Lawmakers propose dismantling of Puerto Rico Public Safety Department
SAN JUAN – Popular Democratic Party (PDP) minority Rep. Ramón Luis Cruz and Sen. José Luis Dalmau on Monday presented a bill to repeal the law that established the Puerto Rico Department of Public Safety (DSP by its Spanish initials).
The lawmakers said they believe that the elimination of the DSP would reduce bureaucracy, save public funds and return responsibility to the various security agencies to deal with emergencies immediately.
A repeal of Act 20-2017 would restore the duties of the Puerto Rico Police, the Fire Department, Medical Emergencies, State Agency for Emergency and Disaster Management (Aemead by its Spanish acronym), the 9-1-1 emergency calling service, the Institute of Forensic Sciences, the Bureau of Special Investigations, and the Safety and Public Protection Commission.“The security issue is out of Governor Ricardo Rosselló’s hands. Today we face an unprecedented security crisis and Héctor Pesquera has not been able to effectively manage the Department of Public Safety nor implement an anti-crime plan that produces results. This administration continues with a pattern of ill-advised decisions that have disastrous consequences for our people. So the first step is the repeal of the DSP, and…the $250,000 Pesquera is paid,” Cruz Burgos said at a press conference.
For his part, Dalmau Santiago argued that “the people experience and suffer the insecurity in the streets, in places of recreation and even in their homes as a result of the failure of the Department of Public Safety that Pesquera directs. The increase in the numbers of murders, carjackings and break-ins is alarming. It’s hard to go out on the street or to stop on a highway shoulder without having the great possibility of becoming another victim of crime in mind. How much more has to happen for the government to take action?” he questioned.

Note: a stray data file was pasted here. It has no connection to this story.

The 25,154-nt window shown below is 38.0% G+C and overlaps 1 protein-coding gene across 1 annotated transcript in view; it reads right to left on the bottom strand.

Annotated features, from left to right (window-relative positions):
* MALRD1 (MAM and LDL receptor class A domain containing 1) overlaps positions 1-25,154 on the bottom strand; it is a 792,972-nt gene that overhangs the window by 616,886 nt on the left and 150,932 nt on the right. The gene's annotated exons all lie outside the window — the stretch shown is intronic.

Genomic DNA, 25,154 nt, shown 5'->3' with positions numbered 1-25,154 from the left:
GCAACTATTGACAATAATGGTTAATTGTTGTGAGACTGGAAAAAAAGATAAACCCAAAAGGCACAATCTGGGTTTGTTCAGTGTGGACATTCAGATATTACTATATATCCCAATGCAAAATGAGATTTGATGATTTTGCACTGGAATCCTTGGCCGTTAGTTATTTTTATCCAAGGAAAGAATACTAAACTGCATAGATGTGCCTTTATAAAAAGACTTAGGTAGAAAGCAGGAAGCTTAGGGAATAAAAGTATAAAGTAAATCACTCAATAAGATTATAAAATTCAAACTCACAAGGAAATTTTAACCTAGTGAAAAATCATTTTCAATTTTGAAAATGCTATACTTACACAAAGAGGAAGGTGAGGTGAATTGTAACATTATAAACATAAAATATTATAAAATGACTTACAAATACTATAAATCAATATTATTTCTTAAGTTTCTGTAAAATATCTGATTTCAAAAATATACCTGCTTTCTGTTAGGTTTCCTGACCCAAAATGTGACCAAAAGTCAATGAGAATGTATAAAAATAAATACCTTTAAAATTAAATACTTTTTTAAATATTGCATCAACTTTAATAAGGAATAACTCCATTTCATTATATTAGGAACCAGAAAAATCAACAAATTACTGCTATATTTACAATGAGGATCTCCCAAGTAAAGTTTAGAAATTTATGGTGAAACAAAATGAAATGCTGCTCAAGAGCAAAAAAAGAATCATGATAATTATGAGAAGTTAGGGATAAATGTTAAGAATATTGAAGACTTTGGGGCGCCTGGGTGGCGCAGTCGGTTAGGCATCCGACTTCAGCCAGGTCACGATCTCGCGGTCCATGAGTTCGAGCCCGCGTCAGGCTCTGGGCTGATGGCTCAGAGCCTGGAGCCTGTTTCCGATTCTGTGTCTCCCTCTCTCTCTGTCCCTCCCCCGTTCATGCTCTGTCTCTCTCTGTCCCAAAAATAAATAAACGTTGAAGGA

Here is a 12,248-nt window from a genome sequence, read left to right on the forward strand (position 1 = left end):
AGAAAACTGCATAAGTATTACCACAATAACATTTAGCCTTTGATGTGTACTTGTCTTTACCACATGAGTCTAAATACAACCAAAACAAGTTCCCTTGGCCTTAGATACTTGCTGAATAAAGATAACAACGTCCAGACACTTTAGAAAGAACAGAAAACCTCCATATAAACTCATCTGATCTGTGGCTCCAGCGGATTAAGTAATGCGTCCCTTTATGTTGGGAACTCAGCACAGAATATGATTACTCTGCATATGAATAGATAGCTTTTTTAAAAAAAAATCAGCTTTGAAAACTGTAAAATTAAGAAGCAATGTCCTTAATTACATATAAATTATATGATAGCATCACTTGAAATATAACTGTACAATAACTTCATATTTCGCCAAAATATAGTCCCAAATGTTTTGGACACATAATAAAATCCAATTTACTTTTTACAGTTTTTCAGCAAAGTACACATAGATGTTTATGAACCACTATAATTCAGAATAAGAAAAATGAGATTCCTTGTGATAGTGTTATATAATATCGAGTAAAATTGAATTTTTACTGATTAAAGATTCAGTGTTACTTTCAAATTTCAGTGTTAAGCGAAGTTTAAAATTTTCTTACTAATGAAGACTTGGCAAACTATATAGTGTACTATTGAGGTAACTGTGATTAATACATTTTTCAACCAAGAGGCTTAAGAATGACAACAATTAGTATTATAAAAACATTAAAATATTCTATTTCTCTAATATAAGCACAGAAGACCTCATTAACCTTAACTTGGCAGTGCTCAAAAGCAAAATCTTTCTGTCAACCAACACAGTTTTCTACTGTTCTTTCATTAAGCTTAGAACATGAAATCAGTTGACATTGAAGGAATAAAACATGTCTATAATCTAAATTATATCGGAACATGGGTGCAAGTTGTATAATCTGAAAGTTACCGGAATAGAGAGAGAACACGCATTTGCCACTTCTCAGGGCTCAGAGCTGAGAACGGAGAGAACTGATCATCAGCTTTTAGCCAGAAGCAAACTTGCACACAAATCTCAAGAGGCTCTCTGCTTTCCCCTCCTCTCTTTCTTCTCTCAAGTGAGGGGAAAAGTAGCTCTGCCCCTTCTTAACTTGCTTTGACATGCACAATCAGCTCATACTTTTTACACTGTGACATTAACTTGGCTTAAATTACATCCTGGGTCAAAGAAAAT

The legislators said the administration created the DSP in March with “the belief it would result in a more effective strategy in the fight against crime and with the expectation it would produce savings for the government. However, almost a year after its approval, the results have been contrary to expectations. The Fire Department without communications or equipment; Forensic Sciences failed in [with the deathcount] after the hurricane; Emergency Management has no coordination and is disconnected from working on the emergency, during and after, its recovery coordination duties were eliminated; 9-1-1 System without direction.”
The lawmakers continued listing reasons why their party considers Pesquera was failing.
“We have an agency that has been disintegrating with the questionable exits of the director of the State Agency for Emergency and Disaster Management, and the executive director of the 911 System. We have a leadership crisis and a dislocation in the chain of command of the Police, which also caused the departure of the commissioner [Michelle Hernández]. Eight out of 10 murders are not clarified and there is chaos in the management of the emergency after Hurricane Maria,” they said.